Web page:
Have you ever looked at your bike and thought, “it can’t be that hard to figure out,” but then paid $20 for someone else to fix your latest flat anyway? It doesn’t have to be like that. Bikes are pretty easy to understand, and knowing how to do basic maintenance is an important skill for every cyclist—whether you race competitively or just ride to work to live a little greener. Here, we’ll cover three basic bike issues and how to deal with them; by the end of the article you should have a decent grasp on how to keep your bike clean, change an inner tube, and take care of your chain. Let’s get started!
Make A Clean Start
Keeping your bike reasonably gunk-free is the easiest and most important part of bike maintenance. Dirt and grit cause corrosion on all bike components, and a chain encased in last year’s grease always runs rough. If you don’t clean your chain on the regular, you’ll notice a huge difference when you start wiping it down once a week and giving it a thorough scrub once a month. A rag, and old toothbrush, and regular soap and water work great on most parts of your bike, but your chain needs a degreaser to get really clean. Most bike stores stock a range of degreasers for different chains and conditions, but lighter fluid on a rag works in a pinch. To start cleaning, first turn your bike upside down, so it’s resting on the seat and handlebars. Coat part of a rag in the degreaser of your choice and lightly pinch down on the chain as you turn the pedals with your hands, allowing the chain to run through your fingers in the rag. After your chain is clean, lube it up with a lubricant designed specifically for bike chains (no substitutions here—using the right lubricant is important).
Don’t Get Stranded with a Flat
Flat tires are an inevitable part of biking, so it’s best to learn how to deal with them on your own. If you like to take long rides, keep a tire repair kit on your bike so you’ll never be stranded. This kit should include three basic items:
A new tube
A small hand pump
Two or three tire levers, which you’ll use to pry the tire from the rim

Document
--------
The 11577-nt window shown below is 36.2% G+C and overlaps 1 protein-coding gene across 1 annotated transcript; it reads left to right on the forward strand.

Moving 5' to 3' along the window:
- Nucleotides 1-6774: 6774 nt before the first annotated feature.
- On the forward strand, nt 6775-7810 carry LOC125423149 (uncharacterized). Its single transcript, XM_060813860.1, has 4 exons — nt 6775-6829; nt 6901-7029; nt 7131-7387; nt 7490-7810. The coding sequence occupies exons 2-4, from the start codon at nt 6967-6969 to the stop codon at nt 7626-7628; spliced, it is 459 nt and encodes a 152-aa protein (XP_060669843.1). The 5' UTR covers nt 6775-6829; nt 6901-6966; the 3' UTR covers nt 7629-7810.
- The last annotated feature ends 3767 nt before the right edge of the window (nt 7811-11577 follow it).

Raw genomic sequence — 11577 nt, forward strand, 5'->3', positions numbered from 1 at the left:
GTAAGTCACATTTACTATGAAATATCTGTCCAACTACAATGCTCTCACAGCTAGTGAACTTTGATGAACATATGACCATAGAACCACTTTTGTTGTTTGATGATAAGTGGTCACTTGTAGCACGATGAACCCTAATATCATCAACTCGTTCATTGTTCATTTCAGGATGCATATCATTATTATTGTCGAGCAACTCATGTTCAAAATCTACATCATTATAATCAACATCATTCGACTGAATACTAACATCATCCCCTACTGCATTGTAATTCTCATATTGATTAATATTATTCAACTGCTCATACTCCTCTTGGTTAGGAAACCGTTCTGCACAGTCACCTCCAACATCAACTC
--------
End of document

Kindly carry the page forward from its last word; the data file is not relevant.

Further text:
If you’re changing your tire at home, save some money by using a patch kit to fix your leaky tube rather than replacing it with a brand new one. Either way, the first and last steps are the same: remove the wheel, remove the tire, and then take off the tube. Replace or patch the tube, reassemble the wheel, and reattach it to your bike. If the source of the leak is obvious and you want to use a patch, deflate the tube all the way, inspect it for any sharp objects that could cause another leak, and follow the directions on your patch kit. If the leak is hard to find, submerge the tube in a bucket of water or half-full bathtub—deflating it as you go. The air bubbles will point you right to the leak.
Keep Your Chain in Check
Bike chains don’t last forever. A new chain begins to stretch on its very first ride, and it wears down your bike’s drivetrain as it stretches. Eventually, the chain will slip, and this can cause some real damage to your bike and maybe even an accident. Replacing your chain before it stretches too much will help keep you safe and save money on replacement parts.
You can use a ruler to check whether or not your chain needs to be replaced. Center one of your chain pins under the “0” mark on your ruler and then count out twelve complete links. A complete link includes an inner and outer component. If your chain’s in good shape, links 1 through 12 should line up exactly with the marks for inches 1 through 12 on the ruler. If your chain is between 1/16″ & 1/8″ off the inch marks, replace it soon. If it’s more than 1/8″ off its marks, you’re in luck—you get to change your chain right away.
Changing a chain is oddly satisfying. The first step is figuring out how long of a replacement chain to get, and this varies with how many gears your bike has. Your local bike shop will be able to help you out with this, or you can count the links on your existing chain and go from there.
Next, you’ll need to know if your chain and your replacement chain each have a master link. A master link will make your life easier and save you the cost of buying a chain break tool. Using a chain break tool is super fun, though, and it’s a handy skill for every cyclist to have. If you have a choice, try a master link the first time—but be sure to learn the chain tool eventually. Once you’ve got all that figured out, you’re ready to go. Remove your old chain, put on your new one, make sure its two ends are securely fastened together, and be on your way.
The amount of wear you’ll get from your chain can vary from 2,000 to 20,000 miles, depending on terrain and conditions, so check your new chain every few months to make sure it’s okay. Removing your chain is also a great opportunity to give it a better-than-average cleaning. And that’s it—basic bike maintenance using just a few inexpensive, easy-to-find tools. Performing your own maintenance will take a little getting used to, but after you’ve done it a few times you’ll wonder why it took you so long to learn. Keep trying and you’ll get it in no time.
Good luck, and stay safe out there this summer!